If the search is successful and a field can be assigned to the field symbol, SY-SUBRC is set to 0. Otherwise, it is set to 4, and the field symbol remains unchanged. For security reasons, you should always check the value of SY-SUBRC after a dynamic ASSIGN to prevent the field symbol pointing to the wrong area.
Searching for the field in this way slows down the program. You should therefore only use the dynamic ASSIGN statement when absolutely necessary. If you know when you create the program that you want to assign a table work area to the field symbol, you can also use the following variant of the dynamic ASSIGN statement:
ASSIGN TABLE FIELD (<f>) TO <FS>.
The system then only searches within the table work areas in the main program of the current program group for the data object that is to be assigned to the field symbol. This addition is forbidden in ABAP Objects, since the latter does not support table work areas.
Suppose we have three programs. The main program:
sbook-fldate = sy-datum.
PERFORM form1 IN PROGRAM demo_form1.
The other two programs are:
*& Form form1
PERFORM form2 IN PROGRAM demo_form2.
*& Form form2
DATA name(20) TYPE c VALUE 'SBOOK-FLDATE'.
FIELD-SYMBOLS <fs> TYPE ANY.
ASSIGN (name) TO <fs>.
IF sy-subrc EQ 0.
WRITE / <fs>.
The program group in the internal session now consists of the programs DEMO, MYFORMS1 and MYFORMS2. The field symbol <FS> is defined in MYFORMS2. After the dynamic ASSIGN statement, it points to the component FLDATE of the table work area SBOOK declared in the main program DEMO.
DATA: name1(20) TYPE c VALUE 'SBOOK-FLDATE',
name2(20) TYPE c VALUE 'NAME1'.
FIELD-SYMBOLS <fs> TYPE ANY.
ASSIGN TABLE FIELD (name1) TO <fs>.
WRITE: / 'SY-SUBRC:', sy-subrc.
ASSIGN TABLE FIELD (name2) TO <fs>.
WRITE: / 'SY-SUBRC:', sy-subrc.
The output is:
In the first ASSIGN statement, the system finds the component FLDATE of the table work area SBOOK and SY-SUBRC is set to 0. In the second ASSIGN statement, the system does not find the field NAME1 because it is declared by the DATA statement and not by the TABLES statement. In this case, SY-SUBRC is set to 4.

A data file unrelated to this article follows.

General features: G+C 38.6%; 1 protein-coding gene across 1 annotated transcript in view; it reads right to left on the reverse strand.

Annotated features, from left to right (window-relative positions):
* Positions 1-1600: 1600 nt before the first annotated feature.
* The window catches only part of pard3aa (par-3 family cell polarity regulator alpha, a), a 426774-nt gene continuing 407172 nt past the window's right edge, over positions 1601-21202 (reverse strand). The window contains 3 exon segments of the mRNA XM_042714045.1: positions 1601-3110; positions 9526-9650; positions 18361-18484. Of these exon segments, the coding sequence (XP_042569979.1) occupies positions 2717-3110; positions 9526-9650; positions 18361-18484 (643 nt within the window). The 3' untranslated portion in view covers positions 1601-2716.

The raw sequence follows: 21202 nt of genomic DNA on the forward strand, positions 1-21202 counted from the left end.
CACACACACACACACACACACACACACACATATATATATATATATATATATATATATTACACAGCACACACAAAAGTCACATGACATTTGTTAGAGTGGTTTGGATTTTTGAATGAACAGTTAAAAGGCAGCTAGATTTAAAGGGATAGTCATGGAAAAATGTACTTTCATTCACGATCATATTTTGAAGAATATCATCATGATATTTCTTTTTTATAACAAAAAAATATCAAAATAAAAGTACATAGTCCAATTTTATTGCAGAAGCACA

Casting Data Objects
When you assign a data object to a field symbol you can cast to any data type. This means that any area of memory can be considered to have a assumed a given type. You can then address parts of fields symbolically without having to use offset/length addressing.
Use the CASTING addition to the ASSIGN statement. This allows you to assign a data object to a field symbol where the type of the data object is incompatible with that of the field symbol. There are two types of CASTING: casting with an implicit type declaration and casting with an explicit type declaration.
Casting with an Implicit Type Declaration
Provided the field symbol is either fully typed or has one of the generic built-in ABAP types - C, N, P, or X - you can use the following statement:
ASSIGN ... TO <FS> CASTING.
When the system accesses the field symbol, the content of the assigned data object is interpreted as if it had the same type as the field symbol. The length and alignment of the data object must be compatible with the field symbol type. Otherwise the system returns a runtime error. If the type of either the field symbol or the data object is - or contains - a string, reference type, or internal table, the type and position of these components must match exactly. Otherwise, a runtime error occurs.
TYPES: BEGIN OF t_date,
year(4) TYPE n,
month(2) TYPE n,